Do you ever find your garden is lacking in late summer colour? Sometimes June and July can be the best months in the garden and by August and September, there isn’t much happening in the borders to bring colour and movement. Early flowering perennials have gone over and most flowering shrubs do their thing in spring and early summer, leaving them green and unexciting for the rest of the year.
Now is the time to think about adding some plants that peak in late summer to bridge the gap between the early summer colour and the turning of the leaves in autumn. As the light changes at this time of year to a softer, golden glow, the rich colours of late perennials light up the garden on still, sunny days.
First up is the Dahlia – oh how do I love thee? Let me count the ways….Nothing, but nothing beats dahlias for late summer colour. From palest pinks and whites to deep shades of plum and raspberry, there are dahlias to work with every colour scheme, and if you like a touch of fire, bright yellows, zingy oranges and scarlet reds will fit the bill. Flower shapes are varied with spiky cactus types, round pom-poms and single flowers in different sizes. Some have attractive foliage – “Bishop of Llandaff” and “David Howard” spring to mind – both have lovely bronze leaves and stems to complement the Bishop’s bright scarlet single blooms and “David Howard”s burnt orange globes. Although not technically frost hardy, most are fine in our mild winters, with the main danger being from slugs in early spring when new shoots are appearing, so do watch out and apply organic slug pellets in plenty of time.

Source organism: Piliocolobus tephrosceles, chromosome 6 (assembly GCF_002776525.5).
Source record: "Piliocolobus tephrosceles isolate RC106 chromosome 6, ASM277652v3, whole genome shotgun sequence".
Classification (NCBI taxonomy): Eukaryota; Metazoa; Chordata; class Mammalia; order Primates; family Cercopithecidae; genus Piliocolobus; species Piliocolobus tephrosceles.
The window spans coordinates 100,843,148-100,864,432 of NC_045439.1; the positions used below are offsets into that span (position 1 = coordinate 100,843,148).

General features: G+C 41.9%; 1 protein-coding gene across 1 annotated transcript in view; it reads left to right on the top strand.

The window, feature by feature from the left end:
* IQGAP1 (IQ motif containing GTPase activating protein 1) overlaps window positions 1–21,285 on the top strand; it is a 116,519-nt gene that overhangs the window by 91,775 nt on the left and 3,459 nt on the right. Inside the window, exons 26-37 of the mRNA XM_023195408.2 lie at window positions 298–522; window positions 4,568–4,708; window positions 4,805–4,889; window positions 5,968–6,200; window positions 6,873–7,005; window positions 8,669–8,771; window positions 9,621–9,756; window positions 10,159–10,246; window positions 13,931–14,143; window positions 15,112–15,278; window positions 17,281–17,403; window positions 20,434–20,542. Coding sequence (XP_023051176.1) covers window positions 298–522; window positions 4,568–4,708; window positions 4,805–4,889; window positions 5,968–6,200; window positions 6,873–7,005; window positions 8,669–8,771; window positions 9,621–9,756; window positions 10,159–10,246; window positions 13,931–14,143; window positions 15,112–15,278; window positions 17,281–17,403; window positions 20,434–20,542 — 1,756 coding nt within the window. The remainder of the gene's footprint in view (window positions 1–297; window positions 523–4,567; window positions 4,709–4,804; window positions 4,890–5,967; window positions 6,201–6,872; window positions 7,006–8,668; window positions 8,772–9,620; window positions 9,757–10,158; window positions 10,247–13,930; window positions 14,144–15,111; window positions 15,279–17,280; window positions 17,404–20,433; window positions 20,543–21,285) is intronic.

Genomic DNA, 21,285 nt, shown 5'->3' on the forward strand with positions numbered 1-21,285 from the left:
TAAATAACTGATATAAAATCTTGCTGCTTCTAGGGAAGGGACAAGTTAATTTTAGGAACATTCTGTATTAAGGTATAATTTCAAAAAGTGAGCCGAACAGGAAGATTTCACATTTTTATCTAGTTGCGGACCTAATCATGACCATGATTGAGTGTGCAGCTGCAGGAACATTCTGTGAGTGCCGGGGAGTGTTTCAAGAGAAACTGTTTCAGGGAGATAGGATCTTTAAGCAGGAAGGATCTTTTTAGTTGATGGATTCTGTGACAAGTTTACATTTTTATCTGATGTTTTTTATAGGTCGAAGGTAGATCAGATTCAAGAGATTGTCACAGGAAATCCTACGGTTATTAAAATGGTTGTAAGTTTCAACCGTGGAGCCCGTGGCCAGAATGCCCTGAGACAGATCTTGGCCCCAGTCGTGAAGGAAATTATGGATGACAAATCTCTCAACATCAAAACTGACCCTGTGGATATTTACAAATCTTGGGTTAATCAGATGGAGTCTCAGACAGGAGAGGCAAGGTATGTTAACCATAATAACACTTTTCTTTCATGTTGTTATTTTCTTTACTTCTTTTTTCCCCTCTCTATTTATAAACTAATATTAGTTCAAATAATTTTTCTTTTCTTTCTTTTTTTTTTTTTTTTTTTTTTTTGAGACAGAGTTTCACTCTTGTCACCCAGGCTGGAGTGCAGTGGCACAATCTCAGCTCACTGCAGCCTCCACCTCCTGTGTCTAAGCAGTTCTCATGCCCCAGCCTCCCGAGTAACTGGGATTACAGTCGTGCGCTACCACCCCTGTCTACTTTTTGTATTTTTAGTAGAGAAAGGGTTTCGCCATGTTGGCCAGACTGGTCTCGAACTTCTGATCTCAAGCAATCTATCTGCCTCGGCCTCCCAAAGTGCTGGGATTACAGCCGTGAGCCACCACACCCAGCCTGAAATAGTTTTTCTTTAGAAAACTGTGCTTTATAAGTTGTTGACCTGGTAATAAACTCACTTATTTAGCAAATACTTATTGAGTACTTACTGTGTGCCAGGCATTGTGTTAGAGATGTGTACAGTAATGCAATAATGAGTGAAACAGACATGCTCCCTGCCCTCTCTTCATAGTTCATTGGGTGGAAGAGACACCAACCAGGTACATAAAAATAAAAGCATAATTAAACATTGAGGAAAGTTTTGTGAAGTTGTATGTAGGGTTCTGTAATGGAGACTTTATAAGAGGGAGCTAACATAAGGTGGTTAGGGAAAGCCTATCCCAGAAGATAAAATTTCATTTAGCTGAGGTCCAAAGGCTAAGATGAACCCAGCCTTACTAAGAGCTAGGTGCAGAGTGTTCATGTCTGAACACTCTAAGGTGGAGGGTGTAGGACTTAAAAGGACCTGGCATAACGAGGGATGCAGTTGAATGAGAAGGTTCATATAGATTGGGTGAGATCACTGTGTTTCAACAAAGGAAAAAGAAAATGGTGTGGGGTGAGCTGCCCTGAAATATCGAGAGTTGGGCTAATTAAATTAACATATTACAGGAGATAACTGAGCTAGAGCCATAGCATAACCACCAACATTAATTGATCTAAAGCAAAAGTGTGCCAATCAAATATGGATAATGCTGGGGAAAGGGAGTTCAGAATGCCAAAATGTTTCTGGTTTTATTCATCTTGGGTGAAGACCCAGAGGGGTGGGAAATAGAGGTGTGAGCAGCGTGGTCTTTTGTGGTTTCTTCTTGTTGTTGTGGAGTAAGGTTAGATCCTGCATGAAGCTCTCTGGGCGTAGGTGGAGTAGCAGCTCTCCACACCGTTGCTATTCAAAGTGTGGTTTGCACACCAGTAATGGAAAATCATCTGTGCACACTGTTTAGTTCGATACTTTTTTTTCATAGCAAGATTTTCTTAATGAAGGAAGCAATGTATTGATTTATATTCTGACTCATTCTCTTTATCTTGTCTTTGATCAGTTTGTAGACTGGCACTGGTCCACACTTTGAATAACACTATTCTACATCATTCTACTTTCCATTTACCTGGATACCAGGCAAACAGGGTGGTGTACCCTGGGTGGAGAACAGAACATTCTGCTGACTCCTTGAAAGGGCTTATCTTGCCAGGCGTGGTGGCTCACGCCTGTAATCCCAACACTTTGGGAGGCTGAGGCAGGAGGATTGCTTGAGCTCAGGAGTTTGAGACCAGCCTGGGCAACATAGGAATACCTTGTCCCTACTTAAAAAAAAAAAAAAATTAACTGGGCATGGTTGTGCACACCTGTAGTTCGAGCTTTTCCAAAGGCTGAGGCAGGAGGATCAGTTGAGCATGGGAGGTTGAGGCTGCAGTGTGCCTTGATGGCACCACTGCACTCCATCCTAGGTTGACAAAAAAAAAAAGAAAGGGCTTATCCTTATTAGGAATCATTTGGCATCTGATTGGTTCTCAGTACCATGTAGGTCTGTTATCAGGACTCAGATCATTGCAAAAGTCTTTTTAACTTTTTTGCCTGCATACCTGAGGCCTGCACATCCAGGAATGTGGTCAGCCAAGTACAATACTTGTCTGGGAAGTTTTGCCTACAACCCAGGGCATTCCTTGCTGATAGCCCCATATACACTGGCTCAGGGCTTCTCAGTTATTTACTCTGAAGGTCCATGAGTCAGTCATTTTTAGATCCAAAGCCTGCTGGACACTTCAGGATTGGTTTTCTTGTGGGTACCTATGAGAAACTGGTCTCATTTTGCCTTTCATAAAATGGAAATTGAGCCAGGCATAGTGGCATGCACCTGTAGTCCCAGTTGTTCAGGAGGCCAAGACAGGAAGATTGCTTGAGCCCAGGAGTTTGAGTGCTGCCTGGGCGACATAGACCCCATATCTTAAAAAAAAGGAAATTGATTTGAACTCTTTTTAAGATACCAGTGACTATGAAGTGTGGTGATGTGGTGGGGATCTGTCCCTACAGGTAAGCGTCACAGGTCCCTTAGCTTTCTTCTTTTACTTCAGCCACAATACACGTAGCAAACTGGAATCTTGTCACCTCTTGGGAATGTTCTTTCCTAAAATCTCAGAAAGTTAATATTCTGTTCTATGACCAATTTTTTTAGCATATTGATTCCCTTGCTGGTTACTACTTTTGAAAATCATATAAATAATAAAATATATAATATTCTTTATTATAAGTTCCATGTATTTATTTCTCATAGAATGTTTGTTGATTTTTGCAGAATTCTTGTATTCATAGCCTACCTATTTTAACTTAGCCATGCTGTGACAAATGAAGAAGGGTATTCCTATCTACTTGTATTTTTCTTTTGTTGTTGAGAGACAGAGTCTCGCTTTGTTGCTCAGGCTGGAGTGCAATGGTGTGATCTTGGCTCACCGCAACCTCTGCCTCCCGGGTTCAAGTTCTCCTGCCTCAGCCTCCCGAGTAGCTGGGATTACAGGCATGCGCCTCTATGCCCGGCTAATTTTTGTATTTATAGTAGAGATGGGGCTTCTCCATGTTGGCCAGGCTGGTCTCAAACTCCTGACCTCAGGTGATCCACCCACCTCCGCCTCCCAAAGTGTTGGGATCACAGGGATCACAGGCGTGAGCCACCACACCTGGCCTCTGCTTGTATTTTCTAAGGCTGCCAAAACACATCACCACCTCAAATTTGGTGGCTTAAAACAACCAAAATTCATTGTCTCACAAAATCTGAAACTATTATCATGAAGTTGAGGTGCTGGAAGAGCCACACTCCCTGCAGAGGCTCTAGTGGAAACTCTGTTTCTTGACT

Also adding sunshine to the border is Rudbeckia “Goldsturm”, with daisy shaped open blooms in golden yellow with deep brown centres. Plant in generous drifts behind earlier flowering plants for a cheerful blaze of bright colour.
In a gentler, pastel colour scheme, you could find a place for Aster frikartii “Monch”, the most reliable of the Michaelmas daisies, which tends to start flowering towards the end of September with lilac, mauve flowers. Again plant in generous drifts and combine with ornamental grasses in autumnal colours for lovely contrast of shape and form.
If you don’t have room for drifts of perennials but still want to see something in bloom then maybe a little shrub would fit the bill – Ceratostigmawillmottianum is a compact, deciduous shrub with good autumn leaf colour, and one of the fewshubs that actually flower coming into autumn. The flowers are a lovely shade of sky blue – a good one for brightening up an otherwise dull group of evergreens.
At this time of year we often have a few weeks of high pressure giving us fine settled weather – anyone with school going children knows the weather improves the minute school starts again! So make the most of your garden during these golden late summer days and keep the show going as long as you can!
Anne Byrne Garden Design provides easy to follow Garden Plans that you can implement right away or in stages. Anne’s design flair and passion for plants brings a touch of magic to gardens of all sizes.
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